The ASX has their eyes on their share of the $46.5 trillion investment market that the International Energy Agency says is required to reduce the world's CO2 emissions by 50 percent by 2030, 21.5 years away.
Robert Elstone | July 14, 2008
AS record high prices for coal, gas and oil - together with speculation as to the impact of the forthcoming emissions trading scheme on the Australian economy - dominate the headlines, the existing infrastructure of the Australian Securities Exchange remains a conduit to help firms raise and allocate capital as well as manage the risks associated with fluctuating energy and environmental product prices.
The International Energy Agency estimates that a $US45 trillion ($46.5 trillion) investment would be required to reduce the world's carbon dioxide emissions by 50 per cent by the year 2030.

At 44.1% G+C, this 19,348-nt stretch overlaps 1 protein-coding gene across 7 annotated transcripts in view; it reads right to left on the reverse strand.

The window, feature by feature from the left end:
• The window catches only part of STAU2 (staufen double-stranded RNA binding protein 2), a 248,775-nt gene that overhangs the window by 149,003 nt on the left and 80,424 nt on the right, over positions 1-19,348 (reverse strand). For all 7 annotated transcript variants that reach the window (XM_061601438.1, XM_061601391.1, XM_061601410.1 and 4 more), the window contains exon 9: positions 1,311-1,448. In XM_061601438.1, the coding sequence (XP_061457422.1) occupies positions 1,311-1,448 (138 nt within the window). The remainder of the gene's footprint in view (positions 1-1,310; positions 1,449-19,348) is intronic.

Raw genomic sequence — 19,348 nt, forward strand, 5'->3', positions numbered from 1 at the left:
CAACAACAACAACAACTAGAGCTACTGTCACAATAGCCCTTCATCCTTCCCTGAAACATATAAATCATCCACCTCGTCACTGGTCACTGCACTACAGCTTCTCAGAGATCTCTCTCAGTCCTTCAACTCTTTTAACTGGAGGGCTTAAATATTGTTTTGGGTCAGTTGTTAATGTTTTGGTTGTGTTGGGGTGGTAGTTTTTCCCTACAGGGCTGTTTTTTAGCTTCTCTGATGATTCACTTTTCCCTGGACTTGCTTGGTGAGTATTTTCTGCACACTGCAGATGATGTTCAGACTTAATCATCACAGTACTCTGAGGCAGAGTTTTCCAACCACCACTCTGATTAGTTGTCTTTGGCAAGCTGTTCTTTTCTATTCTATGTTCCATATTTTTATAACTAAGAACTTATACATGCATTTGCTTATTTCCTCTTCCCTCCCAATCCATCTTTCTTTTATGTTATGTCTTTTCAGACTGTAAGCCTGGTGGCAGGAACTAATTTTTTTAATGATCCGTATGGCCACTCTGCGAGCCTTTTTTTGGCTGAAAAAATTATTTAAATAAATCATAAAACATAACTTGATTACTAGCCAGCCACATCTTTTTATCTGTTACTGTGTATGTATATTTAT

Domestically, the National Generators Forum estimates that $150 billion is required to meet a 60 per cent reduction on year 2000 emissions by 2050.
While these estimates appear staggering, a well-designed ETS will generate an acceptable rate of return on the investment required. In other words, superannuants and other investors will be beneficiaries of the transformation process.
To put in context what needs to be achieved over the 42 years until 2050, one only has to look back over the same duration since 1966 to see how far that investment in new technologies and the sophistication of financial markets have advanced.
In 1966, we did not have personal computers or futures contracts on financial instruments such as equity indices and interest rate securities, let alone active derivative markets for compliance instruments such as emission permits and renewable energy certificates.
This is good news for prescient Australian companies who are already trading overseas, like AGL trading abatements on the Chicago Climate Exchange.
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